Stress, Anxiety, & Psoriatic Arthritis

Stress has become quite the buzzword in the last 5-10 years or so. It has been shown to not only impact emotional health but physical health as well. Stress can raise your blood pressure, cause weight gain, or even contribute to a stroke. When it comes to dealing with stress, we can’t take it lightly. Learning how stress can impact psoriatic arthritis can be the first step to having a few more “good” days.

No matter how Zen of a perspective you have on life, chances are, some amount of stress plays a role in your daily life. While some stress is good (motivating and energizing), too much can be downright debilitating. Often associated with anxiety, it can be difficult to tell where stress ends and anxiety begins.

The relationship between stress and physical pain

According to the Anxiety and Depression Association of America, “stress is a response to a threat in a situation. Anxiety is a reaction to the stress.” Looking at it this way, the key to controlling stress, and therefore anxiety, is to change how we manage the response to stress in our lives. By doing a more effective job at managing our stress response, we can (potentially) impact the relationship between anxiety and psoriatic arthritis pain.

Sounds simple, right? (Ummm, no.)

Managing stress responses

But therein lies the problem. Life with psoriatic arthritis just isn’t that easy. Stress responses, and the ensuing anxiety, run deep in the psoriatic arthritis community. After all, why wouldn’t it? Psoriatic arthritis is an unpredictable, incurable, chronic condition that leaves no area of our lives untouched. Relationships, finances, and our overall sense of well-being are all at the mercy of the disease. It’s no wonder that most of us feel like we fell out of the emotional health tree and hit every branch on the way down.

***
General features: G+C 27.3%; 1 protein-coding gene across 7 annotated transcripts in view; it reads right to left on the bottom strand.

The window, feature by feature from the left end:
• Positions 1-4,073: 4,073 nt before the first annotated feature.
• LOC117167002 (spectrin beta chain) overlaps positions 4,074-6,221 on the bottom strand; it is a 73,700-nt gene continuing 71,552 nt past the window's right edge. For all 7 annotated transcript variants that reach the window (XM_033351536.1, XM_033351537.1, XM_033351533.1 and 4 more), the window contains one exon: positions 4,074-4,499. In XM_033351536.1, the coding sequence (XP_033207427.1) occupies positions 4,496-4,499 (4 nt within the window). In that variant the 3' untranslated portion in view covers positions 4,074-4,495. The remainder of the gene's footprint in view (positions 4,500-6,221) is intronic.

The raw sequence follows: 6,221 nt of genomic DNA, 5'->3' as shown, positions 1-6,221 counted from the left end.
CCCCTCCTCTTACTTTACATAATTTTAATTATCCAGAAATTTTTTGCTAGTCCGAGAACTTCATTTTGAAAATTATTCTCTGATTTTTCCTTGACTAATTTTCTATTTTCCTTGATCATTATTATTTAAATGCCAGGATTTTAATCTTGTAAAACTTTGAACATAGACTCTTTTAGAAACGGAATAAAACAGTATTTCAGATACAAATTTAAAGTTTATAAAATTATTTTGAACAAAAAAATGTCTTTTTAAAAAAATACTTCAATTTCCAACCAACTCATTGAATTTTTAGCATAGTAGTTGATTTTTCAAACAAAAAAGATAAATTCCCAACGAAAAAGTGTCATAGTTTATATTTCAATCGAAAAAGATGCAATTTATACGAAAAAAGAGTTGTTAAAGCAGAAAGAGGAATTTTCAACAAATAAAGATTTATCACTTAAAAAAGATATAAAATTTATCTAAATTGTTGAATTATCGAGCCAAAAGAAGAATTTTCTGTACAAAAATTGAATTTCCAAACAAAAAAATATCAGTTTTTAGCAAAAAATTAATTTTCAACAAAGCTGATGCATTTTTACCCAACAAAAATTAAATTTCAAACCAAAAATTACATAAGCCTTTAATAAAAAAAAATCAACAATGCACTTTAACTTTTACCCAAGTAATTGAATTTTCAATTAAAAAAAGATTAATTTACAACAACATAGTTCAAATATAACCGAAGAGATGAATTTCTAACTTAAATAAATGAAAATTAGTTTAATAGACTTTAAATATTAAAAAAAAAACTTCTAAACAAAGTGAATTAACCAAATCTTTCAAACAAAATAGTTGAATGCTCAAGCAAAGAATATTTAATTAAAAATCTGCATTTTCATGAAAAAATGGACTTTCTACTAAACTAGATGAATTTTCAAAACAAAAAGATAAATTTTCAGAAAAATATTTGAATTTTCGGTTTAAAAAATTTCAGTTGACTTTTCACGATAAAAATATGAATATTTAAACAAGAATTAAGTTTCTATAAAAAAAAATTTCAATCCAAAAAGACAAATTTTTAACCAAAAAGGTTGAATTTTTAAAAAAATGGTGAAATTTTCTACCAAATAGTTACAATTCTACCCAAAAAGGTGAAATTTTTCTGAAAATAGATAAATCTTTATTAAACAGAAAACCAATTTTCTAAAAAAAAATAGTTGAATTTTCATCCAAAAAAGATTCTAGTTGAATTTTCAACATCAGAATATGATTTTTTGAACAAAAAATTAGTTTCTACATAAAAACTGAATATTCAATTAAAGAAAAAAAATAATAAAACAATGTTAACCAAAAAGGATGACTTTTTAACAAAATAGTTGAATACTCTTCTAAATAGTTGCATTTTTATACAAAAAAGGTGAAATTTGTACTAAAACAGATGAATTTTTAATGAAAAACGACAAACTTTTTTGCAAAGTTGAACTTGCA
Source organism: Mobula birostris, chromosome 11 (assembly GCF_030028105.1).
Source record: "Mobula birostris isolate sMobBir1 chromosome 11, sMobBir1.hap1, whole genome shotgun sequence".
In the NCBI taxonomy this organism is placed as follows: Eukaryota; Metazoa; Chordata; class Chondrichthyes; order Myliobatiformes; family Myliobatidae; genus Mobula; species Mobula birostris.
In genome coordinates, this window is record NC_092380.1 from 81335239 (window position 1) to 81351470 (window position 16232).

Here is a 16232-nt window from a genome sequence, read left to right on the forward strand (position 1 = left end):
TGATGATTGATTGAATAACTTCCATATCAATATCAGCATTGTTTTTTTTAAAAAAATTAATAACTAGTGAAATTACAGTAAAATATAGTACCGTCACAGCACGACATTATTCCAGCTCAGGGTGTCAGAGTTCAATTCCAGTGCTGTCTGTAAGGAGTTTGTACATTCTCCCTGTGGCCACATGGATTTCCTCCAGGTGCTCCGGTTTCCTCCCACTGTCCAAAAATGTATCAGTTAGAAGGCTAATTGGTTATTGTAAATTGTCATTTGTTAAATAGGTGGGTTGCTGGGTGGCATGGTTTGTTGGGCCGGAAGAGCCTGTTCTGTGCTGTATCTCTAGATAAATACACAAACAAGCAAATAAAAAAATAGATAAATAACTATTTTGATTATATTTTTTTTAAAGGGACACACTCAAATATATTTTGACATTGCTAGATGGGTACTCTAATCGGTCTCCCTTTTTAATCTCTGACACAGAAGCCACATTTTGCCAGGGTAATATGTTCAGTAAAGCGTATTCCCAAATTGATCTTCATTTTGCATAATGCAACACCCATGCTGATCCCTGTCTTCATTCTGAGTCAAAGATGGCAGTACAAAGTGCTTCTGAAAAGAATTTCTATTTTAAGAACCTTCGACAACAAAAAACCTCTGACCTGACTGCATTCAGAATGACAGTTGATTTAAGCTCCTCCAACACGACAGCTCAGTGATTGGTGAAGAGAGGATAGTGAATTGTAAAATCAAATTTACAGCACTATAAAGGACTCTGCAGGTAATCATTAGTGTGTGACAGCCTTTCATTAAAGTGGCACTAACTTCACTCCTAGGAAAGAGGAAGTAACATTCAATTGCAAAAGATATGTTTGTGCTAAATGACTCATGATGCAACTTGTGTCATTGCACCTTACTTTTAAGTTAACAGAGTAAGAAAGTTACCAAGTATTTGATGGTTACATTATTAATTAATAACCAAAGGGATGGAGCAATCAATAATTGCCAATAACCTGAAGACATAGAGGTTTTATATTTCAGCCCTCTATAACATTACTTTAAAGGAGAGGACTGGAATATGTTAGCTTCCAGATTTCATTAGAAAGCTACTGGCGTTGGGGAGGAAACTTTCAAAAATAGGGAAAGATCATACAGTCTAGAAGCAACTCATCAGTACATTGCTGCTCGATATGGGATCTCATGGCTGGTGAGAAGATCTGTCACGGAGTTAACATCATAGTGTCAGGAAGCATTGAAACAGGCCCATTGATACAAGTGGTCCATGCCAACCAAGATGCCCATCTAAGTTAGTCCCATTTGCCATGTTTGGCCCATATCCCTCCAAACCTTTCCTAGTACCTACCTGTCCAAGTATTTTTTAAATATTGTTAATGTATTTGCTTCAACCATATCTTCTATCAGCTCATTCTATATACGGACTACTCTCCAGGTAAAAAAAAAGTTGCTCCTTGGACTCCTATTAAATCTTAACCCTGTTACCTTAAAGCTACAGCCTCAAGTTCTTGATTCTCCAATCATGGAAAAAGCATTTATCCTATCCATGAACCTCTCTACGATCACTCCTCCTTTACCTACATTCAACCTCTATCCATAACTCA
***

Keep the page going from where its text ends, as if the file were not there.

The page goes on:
How we cope with stress is changed by PsA

If only we could be consciously aware of how we manage our stress, we could affect how it impacts our psoriatic arthritis. Of course, this is not a groundbreaking idea at all. We all have certain go-to things that we do when we feel stressed. You may eat a giant bowl of ice cream (guilty!). You may knock back a bottle of wine (oops!). Hundreds of dollars may be spent shopping or getting a massage (ouch!). But even our coping mechanisms for dealing with stress are impacted by psoriatic arthritis.

Where I once saw the beauty of a giant bowl of ice cream, now I see the stomach pain from the dairy. Where I once was able to block out work stress with a lovely red wine, now only leaves my joints aching and my body overwhelmed with fatigue. And shopping? I can barely make it through a whole store without stopping for a rest. All of my favorite ways to manage stress have been stolen from me by psoriatic arthritis. Sad, isn’t it?

We need to find new ways

But as they say, knowing is half the battle. The sad part really is the fact that it took me years, literally years, to figure out that my “usual” way of dealing with stress doesn’t work very well when you have psoriatic arthritis. I can’t eat my feelings. I can’t drink away the pain. Buying a new outfit won’t cover the 15 pounds I gained from the steroids. Nope. I have to find something better, some healthier and more productive ways to deal with the stress.

So what do I do now?

I wish I could say that I avoid the bowls of chocolate ice cream all together, but I don’t. However, I have cut back quite a bit and only use it for extreme emergencies. These days, I try and find stress relief by coloring, journaling, or even (very gentle) yoga. Sure, it’s a far cry from the beauty of a bottle of wine or hours of window shopping, but it works. And hey, with the joy of the internet, I can now shop all around the world. Win-Win!

When it comes down to it, it doesn’t matter a whole lot how you deal with the stress, the important thing is to have steps in place for when everything just becomes a little too much to handle.

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This article represents the opinions, thoughts, and experiences of the author; none of this content has been paid for by any advertiser. The team does not recommend or endorse any products or treatments discussed herein. Learn more about how we maintain editorial integrity here.

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